The Battle of the Atlantic Event HQS Wellington

On the 23rd February 2016 the London Mint Office in conjunction with the Merchant Navy Association held an evening aboard a Vessel situated on the River Thames London. The HQS Wellington is moored at Victoria Embankment and once served under the Royal Navy during the battle of the Atlantic. It even shares equal credit for its contribution in sinking a German U-boat. It is one of the few surviving vessels from WWII and Serves in 2016 as a floating museum dedicated to sharing and educating visitors about the sacrifice made by the Merchant Navy and fishing fleets.

The event was a special evening to officially donate a collection of coins developed to recognize the Merchant Navy and fishing fleets during the Battle of the Atlantic. The collection is donated for permanent exhibit in pride of place on the HQS Wellington.

Ron Quested Veteran Radio Officer from the Battle of the Atlantic with the Bell of the SS Ohio in the
background. The SS Ohio was an oil tanker built for the Texas Oil Company (now Texaco); she was the largest oil tanker in the world at the time of construction. The tanker was launched on April 20, 1940 at the Sun Shipbuilding Yard in Chester, Pennsylvania, USA. The tanker would end up bound in the struggle for the re-supply of the island fortress of Malta, during the Second World War. The tanker played a fundamental role in Operation Pedestal, which is considered to be one of the fiercest and most heavily contested convoys, in August 1942. Although Ohio reached Malta successfully, she was so badly damaged that she had to be effectively scuttled in order to offload her cargo, and never sailed again. The tanker is fondly remembered in Malta, where to this day it is considered to be the savior of the beleaguered islands. The bell of the SS Ohio is also exhibited aboard the HQS Wellington.

Clerk of the ship Angus Menzies
Pictured below is clerk of the HQS Wellington Angus Menzies who officially welcomes guests to the evening. He said “It’s an honour to receive this donation from the London Mint Office in recognition of the Merchant Navy and Fishing fleets during the Battle of the Atlantic, the collection will serve as education to the visitors to the Wellington for years to come”.

Opening Speech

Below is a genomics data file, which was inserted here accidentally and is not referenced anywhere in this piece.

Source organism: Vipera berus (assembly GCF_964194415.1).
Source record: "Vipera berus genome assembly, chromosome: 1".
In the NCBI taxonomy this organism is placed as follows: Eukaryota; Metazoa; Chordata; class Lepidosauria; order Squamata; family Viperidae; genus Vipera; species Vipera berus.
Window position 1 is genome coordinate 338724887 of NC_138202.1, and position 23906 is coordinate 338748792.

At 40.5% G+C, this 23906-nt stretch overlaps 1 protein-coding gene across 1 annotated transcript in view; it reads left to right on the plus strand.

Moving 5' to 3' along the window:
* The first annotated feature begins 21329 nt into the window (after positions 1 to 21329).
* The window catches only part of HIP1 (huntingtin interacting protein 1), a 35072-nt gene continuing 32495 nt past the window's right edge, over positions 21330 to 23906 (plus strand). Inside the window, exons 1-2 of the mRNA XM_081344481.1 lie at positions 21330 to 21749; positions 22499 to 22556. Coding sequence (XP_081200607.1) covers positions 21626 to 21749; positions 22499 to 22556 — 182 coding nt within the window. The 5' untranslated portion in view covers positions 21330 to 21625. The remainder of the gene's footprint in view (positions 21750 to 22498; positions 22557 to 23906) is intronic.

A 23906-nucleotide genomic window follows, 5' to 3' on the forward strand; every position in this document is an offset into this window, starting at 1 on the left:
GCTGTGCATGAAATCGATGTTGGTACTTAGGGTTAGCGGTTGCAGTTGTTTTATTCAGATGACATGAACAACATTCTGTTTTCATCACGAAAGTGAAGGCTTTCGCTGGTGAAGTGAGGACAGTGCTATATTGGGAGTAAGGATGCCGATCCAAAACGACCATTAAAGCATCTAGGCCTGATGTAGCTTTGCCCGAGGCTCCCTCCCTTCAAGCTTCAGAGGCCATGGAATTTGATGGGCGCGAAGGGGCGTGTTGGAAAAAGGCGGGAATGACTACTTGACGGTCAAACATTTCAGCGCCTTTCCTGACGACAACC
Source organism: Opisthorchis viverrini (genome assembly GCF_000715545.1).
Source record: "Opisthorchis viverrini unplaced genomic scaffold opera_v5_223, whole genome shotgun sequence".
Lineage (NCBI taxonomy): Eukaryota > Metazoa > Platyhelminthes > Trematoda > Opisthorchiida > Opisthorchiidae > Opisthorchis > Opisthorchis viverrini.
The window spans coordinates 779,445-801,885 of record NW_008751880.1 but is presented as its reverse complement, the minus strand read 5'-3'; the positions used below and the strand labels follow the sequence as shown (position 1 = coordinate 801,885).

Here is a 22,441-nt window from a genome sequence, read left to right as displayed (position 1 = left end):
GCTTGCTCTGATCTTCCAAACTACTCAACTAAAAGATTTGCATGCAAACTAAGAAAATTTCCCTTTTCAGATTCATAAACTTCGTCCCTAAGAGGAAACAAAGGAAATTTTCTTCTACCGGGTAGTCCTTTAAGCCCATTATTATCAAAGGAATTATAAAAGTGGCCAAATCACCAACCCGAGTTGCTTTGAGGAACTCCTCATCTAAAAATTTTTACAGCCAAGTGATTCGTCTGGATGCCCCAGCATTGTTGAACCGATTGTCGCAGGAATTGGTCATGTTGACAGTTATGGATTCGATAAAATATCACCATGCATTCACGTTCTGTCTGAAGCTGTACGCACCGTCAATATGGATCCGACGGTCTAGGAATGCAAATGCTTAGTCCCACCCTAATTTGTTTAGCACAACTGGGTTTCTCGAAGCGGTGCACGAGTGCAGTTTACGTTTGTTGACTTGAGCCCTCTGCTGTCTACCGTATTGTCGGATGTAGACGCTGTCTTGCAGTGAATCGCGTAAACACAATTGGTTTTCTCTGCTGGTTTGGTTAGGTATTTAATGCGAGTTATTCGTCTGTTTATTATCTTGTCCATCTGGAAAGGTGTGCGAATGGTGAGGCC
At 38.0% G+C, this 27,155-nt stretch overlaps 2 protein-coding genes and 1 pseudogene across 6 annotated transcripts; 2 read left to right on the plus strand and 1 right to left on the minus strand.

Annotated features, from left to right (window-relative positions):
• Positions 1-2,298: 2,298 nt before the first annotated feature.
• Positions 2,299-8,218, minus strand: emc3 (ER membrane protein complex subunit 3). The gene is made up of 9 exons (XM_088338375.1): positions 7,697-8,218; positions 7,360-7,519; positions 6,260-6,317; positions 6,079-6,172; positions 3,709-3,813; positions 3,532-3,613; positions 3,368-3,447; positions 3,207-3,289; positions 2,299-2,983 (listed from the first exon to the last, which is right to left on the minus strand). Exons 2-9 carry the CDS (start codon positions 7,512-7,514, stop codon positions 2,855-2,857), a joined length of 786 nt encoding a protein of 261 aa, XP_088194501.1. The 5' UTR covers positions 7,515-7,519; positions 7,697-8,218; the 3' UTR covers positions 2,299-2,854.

Above. James Deeny the managing director of the London Mint Office officially started the evening with a few words about the official battle of the Atlantic project and the partnership with the Merchant Navy Association. He said “it is an honour to officially donate the collection of coins to the HQS Wellington museum”.
Captain Ian McNaught

Captain McNaught officially welcomed the donation of the coin collection on behalf of the Wellington Trust. Captain McNaught has 40 years maritime experience, he is Deputy Master of Trinity House, and was Captain of ships for Cunard and Seabourn including the last Captain of the Queen Elizabeth 2 (QE2). He was delighted to receive the coin collection and was thrilled by the efforts made to recognize the forgotten fourth service.

The Remembered Hero

Throughout history the Merchant Navy have been sidelined second to almost every other service and the realities of life at sea in the Merchant Navy were harsh and fraught with danger. Aerial assaults, U-boats and not to mention the harsh weather and thrashing seas of the Atlantic. In 2016 however this imbalance was addressed. Ron Quested a veteran radio officer who served during the battle of the Atlantic knows all too well the realities of life in the Merchant Navy. Today he is awarded with a set of his very own Official Battle of the Atlantic coin collection in honour of his service in the merchant navy and to that of his country.

The merchant navy, the quiet heroes of the sea.
(Above, Ron Quested receiving his coin collection with managing Director of The London Mint Office, James Deeny)

By George Wright 

Source: London Mint Office